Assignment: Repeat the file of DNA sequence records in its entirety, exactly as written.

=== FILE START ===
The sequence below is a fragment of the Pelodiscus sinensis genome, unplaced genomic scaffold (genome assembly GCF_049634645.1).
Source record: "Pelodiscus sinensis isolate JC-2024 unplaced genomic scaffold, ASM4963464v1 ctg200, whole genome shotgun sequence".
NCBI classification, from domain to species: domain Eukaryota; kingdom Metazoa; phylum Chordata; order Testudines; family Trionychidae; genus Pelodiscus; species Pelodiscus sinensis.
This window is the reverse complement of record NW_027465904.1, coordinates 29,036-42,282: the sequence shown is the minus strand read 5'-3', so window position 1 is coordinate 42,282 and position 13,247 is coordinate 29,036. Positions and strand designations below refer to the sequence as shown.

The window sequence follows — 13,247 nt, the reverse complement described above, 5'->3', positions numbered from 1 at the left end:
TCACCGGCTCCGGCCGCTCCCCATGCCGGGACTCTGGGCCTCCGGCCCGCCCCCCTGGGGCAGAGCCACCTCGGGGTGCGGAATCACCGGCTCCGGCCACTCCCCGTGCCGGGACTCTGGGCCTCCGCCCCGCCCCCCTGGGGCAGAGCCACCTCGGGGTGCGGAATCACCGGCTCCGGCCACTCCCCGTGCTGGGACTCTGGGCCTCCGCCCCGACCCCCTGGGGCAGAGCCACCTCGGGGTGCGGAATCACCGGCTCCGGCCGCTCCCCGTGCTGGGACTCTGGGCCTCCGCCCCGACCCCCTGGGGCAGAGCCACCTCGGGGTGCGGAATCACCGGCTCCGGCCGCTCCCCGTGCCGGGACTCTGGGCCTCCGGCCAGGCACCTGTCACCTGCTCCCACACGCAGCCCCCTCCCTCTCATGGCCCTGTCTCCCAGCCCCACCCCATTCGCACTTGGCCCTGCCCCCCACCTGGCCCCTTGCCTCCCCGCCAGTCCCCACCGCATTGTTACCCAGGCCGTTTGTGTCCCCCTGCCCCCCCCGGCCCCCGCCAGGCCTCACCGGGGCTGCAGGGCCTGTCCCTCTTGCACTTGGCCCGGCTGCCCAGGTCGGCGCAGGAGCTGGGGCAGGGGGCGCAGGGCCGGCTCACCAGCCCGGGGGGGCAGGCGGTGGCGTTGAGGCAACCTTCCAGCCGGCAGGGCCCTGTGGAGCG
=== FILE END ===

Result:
The sequence below is a fragment of the Pelodiscus sinensis genome, unplaced genomic scaffold (genome assembly GCF_049634645.1).
Source record: "Pelodiscus sinensis isolate JC-2024 unplaced genomic scaffold, ASM4963464v1 ctg200, whole genome shotgun sequence".
NCBI classification, from domain to species: domain Eukaryota; kingdom Metazoa; phylum Chordata; order Testudines; family Trionychidae; genus Pelodiscus; species Pelodiscus sinensis.
This window is the reverse complement of record NW_027465904.1, coordinates 29,036-42,282: the sequence shown is the minus strand read 5'-3', so window position 1 is coordinate 42,282 and position 13,247 is coordinate 29,036. Positions and strand designations below refer to the sequence as shown.

The window sequence follows — 13,247 nt, the reverse complement described above, 5'->3', positions numbered from 1 at the left end:
TCACCGGCTCCGGCCGCTCCCCATGCCGGGACTCTGGGCCTCCGGCCCGCCCCCCTGGGGCAGAGCCACCTCGGGGTGCGGAATCACCGGCTCCGGCCACTCCCCGTGCCGGGACTCTGGGCCTCCGCCCCGCCCCCCTGGGGCAGAGCCACCTCGGGGTGCGGAATCACCGGCTCCGGCCACTCCCCGTGCTGGGACTCTGGGCCTCCGCCCCGACCCCCTGGGGCAGAGCCACCTCGGGGTGCGGAATCACCGGCTCCGGCCGCTCCCCGTGCTGGGACTCTGGGCCTCCGCCCCGACCCCCTGGGGCAGAGCCACCTCGGGGTGCGGAATCACCGGCTCCGGCCGCTCCCCGTGCCGGGACTCTGGGCCTCCGGCCAGGCACCTGTCACCTGCTCCCACACGCAGCCCCCTCCCTCTCATGGCCCTGTCTCCCAGCCCCACCCCATTCGCACTTGGCCCTGCCCCCCACCTGGCCCCTTGCCTCCCCGCCAGTCCCCACCGCATTGTTACCCAGGCCGTTTGTGTCCCCCTGCCCCCCCCGGCCCCCGCCAGGCCTCACCGGGGCTGCAGGGCCTGTCCCTCTTGCACTTGGCCCGGCTGCCCAGGTCGGCGCAGGAGCTGGGGCAGGGGGCGCAGGGCCGGCTCACCAGCCCGGGGGGGCAGGCGGTGGCGTTGAGGCAACCTTCCAGCCGGCAGGGCCCTGTGGAGCG